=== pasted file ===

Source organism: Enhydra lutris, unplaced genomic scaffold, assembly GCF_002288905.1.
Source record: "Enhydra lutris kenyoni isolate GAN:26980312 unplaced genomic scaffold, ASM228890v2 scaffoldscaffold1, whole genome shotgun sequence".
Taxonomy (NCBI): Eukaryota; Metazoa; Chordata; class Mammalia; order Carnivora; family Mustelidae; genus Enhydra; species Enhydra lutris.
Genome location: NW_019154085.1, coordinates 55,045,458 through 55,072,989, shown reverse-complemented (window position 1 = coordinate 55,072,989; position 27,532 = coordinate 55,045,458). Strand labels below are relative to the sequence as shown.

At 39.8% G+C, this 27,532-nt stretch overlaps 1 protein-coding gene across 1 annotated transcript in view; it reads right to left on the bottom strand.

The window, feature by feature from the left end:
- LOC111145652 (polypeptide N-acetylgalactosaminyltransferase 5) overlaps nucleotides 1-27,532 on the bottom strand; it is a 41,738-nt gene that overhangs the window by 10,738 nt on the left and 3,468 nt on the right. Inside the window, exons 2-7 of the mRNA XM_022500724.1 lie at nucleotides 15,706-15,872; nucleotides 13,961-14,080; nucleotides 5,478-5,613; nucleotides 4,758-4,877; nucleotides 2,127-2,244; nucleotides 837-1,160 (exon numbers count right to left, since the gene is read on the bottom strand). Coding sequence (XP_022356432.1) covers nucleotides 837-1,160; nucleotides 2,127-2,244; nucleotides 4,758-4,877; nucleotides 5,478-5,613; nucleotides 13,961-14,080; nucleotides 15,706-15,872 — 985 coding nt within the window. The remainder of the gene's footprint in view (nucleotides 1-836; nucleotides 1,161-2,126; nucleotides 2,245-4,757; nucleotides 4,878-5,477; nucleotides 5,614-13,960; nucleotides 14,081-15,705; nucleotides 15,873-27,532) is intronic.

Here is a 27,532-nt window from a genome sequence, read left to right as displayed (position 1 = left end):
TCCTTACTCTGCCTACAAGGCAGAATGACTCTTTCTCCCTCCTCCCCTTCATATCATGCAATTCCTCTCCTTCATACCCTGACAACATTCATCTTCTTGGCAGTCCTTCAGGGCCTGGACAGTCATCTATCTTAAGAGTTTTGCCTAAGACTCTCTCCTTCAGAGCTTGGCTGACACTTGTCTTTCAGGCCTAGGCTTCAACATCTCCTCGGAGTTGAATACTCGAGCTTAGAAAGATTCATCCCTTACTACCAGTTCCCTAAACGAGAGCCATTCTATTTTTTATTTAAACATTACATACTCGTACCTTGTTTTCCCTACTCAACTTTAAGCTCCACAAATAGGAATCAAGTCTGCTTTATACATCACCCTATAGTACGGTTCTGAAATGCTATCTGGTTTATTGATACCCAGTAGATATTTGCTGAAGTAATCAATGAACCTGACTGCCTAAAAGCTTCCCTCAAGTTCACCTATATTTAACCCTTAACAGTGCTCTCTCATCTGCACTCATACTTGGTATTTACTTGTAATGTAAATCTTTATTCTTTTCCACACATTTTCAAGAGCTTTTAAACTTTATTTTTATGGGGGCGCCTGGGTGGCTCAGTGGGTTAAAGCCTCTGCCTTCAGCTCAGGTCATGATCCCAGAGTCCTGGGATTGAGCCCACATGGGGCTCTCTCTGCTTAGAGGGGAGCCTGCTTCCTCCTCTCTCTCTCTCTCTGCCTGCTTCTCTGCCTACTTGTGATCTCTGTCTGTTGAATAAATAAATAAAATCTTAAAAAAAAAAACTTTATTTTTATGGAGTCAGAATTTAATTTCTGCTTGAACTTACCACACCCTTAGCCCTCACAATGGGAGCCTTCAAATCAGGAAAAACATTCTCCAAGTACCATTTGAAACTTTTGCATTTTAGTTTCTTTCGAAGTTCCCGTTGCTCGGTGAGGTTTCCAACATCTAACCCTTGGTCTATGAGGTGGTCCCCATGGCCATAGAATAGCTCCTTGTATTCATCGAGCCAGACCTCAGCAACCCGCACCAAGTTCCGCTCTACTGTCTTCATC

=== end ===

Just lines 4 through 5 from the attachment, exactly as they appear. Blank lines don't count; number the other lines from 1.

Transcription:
Genome location: NW_019154085.1, coordinates 55,045,458 through 55,072,989, shown reverse-complemented (window position 1 = coordinate 55,072,989; position 27,532 = coordinate 55,045,458). Strand labels below are relative to the sequence as shown.

At 39.8% G+C, this 27,532-nt stretch overlaps 1 protein-coding gene across 1 annotated transcript in view; it reads right to left on the bottom strand.